Justice Department Settles Allegations of Disability Discrimination Against City of Satsuma, Alabama
WASHINGTON – The Justice Department today settled a lawsuit against the city of Satsuma, Ala., and the city’s Board of Adjustment, alleging housing discrimination against individuals with disabilities. This lawsuit is part of the Justice Department’s continuing effort to enforce civil rights laws that require states and municipalities to end discrimination against, and unnecessary segregation of, persons with disabilities.
Under the consent decree, which was approved by the U.S. District Court for the Southern District of Alabama on Sept.16, 2010, the city agreed to pay $59,000 in damages to the operator of a group home for three women with intellectual disabilities and the trustees of the three residents, as well as a $5,500 civil penalty to the government. As part of the settlement, the city also adopted amendments to its zoning laws.
“Americans with disabilities – like all Americans – have a right to live within their communities without facing discrimination,” said Thomas E. Perez, Assistant Attorney General for the Civil Rights Division. “This comprehensive settlement compensates the individuals who were harmed and will prevent future housing discrimination against the city’s most vulnerable citizens.”
“Enforcing the nation’s housing discrimination laws is a top priority of the United States Attorneys Office for the Southern District of Alabama,” said Kenyen Brown, U.S. Attorney for the Southern District of Alabama. “This settlement is not only significant for the plaintiffs in this case, but this entire region. The terms of the settlement have created a model approach that can help prevent the kind of discrimination witnessed in this case.”
The government’s amended complaint alleged that city officials violated the federal Fair Housing Act when they refused to allow Pamela Williams to operate a single-family home for three adults with intellectual disabilities in a residential neighborhood of the city, despite the fact that the city’s zoning ordinance allows up to five unrelated persons to live together in the residential zone. The group home residents previously resided at the now closed Albert P. Brewer Development Center, a large state-managed institution. In Satsuma, the three women shared living space and common facilities and received professional supportive services in a home regulated by the state of Alabama.
According to the complaint, city officials told Ms. Williams that she could not operate the for-profit group home for residents with disabilities in the residential neighborhood without a business license, but city policy prohibited the issuance of business licenses for such homes in residential zones. The lawsuit also alleged that city officials refused to make a reasonable accommodation in the city’s rules, policies, practices or services that were necessary to afford the residents an opportunity to use and enjoy their home, as required by the Fair Housing Act.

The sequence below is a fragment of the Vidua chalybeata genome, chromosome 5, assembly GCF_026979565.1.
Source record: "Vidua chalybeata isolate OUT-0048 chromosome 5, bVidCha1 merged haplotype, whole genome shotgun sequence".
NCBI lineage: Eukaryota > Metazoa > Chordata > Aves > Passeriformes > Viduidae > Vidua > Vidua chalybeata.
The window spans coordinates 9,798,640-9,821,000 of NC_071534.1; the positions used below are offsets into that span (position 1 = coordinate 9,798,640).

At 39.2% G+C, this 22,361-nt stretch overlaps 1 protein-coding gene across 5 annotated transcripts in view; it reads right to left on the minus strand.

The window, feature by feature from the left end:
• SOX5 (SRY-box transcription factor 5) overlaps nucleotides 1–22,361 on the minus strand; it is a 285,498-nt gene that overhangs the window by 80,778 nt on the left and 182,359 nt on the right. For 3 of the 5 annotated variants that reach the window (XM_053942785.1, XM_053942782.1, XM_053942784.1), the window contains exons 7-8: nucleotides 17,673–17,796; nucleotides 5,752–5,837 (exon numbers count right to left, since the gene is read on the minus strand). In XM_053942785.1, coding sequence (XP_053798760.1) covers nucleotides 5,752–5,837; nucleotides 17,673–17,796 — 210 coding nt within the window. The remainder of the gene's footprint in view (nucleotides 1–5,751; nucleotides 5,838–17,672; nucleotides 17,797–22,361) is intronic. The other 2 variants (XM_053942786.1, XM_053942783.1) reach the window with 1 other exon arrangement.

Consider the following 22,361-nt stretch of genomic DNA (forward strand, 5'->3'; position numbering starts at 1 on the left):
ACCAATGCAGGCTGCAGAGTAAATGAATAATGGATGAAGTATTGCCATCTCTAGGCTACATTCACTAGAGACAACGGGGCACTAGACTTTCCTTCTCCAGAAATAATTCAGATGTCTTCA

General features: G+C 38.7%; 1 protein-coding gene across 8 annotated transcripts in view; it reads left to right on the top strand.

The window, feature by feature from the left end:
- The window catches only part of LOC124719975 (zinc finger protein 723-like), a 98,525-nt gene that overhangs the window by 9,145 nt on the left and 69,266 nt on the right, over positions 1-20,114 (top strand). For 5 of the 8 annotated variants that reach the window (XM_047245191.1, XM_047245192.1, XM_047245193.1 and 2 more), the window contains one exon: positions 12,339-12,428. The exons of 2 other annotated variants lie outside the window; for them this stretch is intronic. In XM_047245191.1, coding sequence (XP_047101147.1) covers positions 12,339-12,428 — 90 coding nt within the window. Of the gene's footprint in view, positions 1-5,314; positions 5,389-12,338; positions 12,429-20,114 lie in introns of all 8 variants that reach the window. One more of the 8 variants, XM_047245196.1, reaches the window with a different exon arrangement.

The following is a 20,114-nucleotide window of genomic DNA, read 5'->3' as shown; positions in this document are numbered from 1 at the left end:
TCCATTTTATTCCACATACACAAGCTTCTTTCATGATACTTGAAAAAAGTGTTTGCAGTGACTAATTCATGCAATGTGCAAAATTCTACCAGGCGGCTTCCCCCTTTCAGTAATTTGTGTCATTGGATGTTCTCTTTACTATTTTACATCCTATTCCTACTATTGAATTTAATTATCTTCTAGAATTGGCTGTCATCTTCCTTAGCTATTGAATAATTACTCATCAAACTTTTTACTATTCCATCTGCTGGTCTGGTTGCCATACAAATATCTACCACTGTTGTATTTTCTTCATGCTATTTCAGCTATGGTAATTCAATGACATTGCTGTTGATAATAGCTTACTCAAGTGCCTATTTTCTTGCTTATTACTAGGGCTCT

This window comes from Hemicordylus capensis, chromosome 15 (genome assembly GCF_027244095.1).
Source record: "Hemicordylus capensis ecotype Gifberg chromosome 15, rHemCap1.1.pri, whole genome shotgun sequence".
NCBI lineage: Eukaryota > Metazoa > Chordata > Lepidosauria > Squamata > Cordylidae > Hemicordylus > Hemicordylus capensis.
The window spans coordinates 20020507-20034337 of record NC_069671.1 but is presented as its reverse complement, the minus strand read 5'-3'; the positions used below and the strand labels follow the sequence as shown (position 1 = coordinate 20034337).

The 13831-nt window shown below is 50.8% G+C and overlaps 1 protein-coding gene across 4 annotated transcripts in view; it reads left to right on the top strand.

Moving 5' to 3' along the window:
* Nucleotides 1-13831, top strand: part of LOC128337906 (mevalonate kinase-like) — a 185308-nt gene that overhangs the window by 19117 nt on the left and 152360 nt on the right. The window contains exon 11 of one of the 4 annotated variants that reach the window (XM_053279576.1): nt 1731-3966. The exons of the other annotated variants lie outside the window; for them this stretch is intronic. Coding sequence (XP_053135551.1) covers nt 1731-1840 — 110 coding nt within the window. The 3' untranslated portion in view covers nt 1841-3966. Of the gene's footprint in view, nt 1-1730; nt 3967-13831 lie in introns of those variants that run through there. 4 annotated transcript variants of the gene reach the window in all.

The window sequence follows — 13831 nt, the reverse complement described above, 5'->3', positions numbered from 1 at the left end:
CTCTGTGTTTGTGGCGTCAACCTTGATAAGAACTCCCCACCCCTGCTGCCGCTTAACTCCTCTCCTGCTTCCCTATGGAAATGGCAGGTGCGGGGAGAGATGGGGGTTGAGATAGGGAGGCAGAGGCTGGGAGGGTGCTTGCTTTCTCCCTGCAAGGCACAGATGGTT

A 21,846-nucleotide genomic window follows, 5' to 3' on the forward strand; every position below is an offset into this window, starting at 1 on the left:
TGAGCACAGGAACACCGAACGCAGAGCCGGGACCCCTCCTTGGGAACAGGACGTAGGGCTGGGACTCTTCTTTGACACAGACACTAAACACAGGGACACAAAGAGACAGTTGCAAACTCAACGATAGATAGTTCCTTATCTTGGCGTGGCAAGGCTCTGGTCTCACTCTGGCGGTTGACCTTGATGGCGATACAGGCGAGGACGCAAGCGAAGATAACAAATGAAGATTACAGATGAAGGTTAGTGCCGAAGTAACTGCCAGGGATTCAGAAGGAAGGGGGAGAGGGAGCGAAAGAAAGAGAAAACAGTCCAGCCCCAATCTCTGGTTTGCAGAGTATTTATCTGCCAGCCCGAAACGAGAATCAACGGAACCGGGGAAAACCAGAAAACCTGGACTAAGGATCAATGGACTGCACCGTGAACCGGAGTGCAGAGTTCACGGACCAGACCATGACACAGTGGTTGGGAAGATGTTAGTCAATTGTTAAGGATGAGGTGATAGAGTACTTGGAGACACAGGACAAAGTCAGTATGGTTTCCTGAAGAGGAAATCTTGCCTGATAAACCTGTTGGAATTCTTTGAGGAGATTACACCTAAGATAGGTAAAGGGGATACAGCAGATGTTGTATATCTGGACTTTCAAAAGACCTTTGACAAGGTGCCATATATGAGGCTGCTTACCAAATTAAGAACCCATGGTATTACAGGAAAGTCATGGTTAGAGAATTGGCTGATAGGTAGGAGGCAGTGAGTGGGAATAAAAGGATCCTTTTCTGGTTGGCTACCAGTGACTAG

The consent decree requires that the city maintain records relating to future proposals for housing for persons with disabilities, submit periodic reports to the Justice Department for a period of four years, and ensure that certain employees undergo training on the requirements of the Fair Housing Act. In accordance with the decree, the city also adopted amendments to its zoning ordinance and business license law that:
Establish a reasonable accommodation policy by which a resident with a disability, or a housing provider on behalf of a resident with a disability, may seek a reasonable accommodation from the city;
Modify the zoning ordinance’s definition of “family” to expressly provide that persons with disabilities, including residents of group homes, will not be excluded from the definition, regardless of whether the group home is for-profit or non-profit;
Require city officials to issue a business license when it is necessary to effectuate reasonable accommodations under the city’s new policy; and
Include a category for “group homes” in the city’s business license law.
The case began when Ms. Williams and the three residents of the group home filed complaints with the Department of Housing and Urban Development (HUD). HUD referred the complaints to the Justice Department, which conducted an investigation and filed the lawsuit in May 2008.
Fighting illegal housing discrimination is a top priority of the Justice Department. The federal Fair Housing Act prohibits discrimination in housing on the basis of race, color, religion, sex, familial status, national origin and disability. Persons who believe they have experienced or witnessed unlawful housing discrimination may call the Housing Discrimination Tip Line at 1-800-896-7743, e-mail the Justice Department at firstname.lastname@example.org, or contact HUD at 1-800-669-9777. More information about the Fair Housing Act can also be found at www.justice.gov/crt/housing/fairhousing or www.hud.gov/fairhousing.